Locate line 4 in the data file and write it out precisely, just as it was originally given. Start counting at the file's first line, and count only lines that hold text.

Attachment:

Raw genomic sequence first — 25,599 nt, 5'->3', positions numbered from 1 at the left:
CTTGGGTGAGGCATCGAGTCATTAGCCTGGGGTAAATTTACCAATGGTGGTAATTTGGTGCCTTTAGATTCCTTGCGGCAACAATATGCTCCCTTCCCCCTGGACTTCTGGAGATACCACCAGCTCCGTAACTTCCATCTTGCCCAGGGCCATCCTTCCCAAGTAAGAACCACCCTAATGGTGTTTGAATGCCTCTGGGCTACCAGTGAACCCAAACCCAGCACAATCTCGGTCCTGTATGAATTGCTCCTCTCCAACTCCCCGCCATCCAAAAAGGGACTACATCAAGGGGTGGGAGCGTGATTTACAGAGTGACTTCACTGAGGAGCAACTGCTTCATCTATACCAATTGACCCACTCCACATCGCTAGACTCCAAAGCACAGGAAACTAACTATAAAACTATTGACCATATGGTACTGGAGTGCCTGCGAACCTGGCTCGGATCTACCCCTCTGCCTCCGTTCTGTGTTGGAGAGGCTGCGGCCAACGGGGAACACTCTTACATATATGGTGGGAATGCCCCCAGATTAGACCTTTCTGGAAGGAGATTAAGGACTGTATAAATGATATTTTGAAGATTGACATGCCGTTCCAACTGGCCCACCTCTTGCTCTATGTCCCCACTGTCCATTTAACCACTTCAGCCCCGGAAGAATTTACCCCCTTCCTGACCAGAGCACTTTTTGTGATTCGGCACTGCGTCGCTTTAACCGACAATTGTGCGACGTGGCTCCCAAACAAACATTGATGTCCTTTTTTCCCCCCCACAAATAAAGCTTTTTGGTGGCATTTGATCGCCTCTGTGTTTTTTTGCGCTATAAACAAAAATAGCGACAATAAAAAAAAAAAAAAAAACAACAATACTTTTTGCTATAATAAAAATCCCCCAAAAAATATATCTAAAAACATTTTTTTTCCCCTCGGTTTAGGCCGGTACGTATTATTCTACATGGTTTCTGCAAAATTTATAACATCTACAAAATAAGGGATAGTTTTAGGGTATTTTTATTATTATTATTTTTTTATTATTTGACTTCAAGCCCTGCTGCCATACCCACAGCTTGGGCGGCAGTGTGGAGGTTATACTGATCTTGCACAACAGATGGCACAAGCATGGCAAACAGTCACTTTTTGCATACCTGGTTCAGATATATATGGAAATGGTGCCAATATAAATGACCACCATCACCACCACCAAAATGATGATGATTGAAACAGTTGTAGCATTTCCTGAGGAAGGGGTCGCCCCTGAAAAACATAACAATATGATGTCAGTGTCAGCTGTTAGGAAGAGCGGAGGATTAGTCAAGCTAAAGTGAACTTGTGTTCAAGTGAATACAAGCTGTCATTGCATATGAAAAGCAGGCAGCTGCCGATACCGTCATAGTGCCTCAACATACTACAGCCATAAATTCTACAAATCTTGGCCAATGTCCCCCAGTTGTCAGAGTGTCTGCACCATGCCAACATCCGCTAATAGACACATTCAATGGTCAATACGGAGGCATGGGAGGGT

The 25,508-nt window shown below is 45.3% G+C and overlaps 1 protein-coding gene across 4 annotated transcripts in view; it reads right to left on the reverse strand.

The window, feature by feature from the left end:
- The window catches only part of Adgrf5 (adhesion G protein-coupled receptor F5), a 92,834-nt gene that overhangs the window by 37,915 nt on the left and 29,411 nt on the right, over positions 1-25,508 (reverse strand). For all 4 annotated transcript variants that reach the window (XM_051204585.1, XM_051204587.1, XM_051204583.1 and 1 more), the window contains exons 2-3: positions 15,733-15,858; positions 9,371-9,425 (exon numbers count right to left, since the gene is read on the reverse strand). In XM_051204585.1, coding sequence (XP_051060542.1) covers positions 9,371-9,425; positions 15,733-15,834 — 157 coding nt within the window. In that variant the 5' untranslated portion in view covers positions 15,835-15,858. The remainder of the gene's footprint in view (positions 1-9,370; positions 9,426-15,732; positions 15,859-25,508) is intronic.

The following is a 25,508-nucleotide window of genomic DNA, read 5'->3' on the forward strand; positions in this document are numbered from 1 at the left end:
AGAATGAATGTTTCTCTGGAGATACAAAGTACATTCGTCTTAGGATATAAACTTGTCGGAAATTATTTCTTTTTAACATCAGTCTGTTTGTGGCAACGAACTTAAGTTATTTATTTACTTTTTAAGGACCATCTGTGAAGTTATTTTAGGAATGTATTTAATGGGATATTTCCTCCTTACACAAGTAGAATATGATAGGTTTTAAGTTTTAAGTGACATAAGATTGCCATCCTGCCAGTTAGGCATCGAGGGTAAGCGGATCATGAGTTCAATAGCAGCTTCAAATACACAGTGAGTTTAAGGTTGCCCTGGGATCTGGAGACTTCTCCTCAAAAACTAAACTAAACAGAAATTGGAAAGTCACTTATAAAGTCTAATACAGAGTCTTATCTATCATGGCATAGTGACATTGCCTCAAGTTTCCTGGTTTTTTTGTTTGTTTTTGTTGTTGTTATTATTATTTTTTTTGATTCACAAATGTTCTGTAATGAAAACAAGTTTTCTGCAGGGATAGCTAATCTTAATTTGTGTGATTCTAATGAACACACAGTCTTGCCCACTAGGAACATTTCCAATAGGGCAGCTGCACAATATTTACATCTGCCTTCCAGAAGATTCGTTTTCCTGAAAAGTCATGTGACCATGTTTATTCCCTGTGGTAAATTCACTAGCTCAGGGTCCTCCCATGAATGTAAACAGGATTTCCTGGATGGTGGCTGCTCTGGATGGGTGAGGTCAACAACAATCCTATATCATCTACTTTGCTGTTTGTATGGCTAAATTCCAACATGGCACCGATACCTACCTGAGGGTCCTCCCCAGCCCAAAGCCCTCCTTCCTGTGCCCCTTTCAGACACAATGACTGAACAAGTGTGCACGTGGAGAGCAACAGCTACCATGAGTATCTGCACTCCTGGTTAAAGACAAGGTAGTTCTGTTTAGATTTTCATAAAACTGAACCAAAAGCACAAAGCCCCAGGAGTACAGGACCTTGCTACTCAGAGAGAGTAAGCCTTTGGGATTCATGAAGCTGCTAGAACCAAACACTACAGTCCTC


The window, feature by feature from the left end: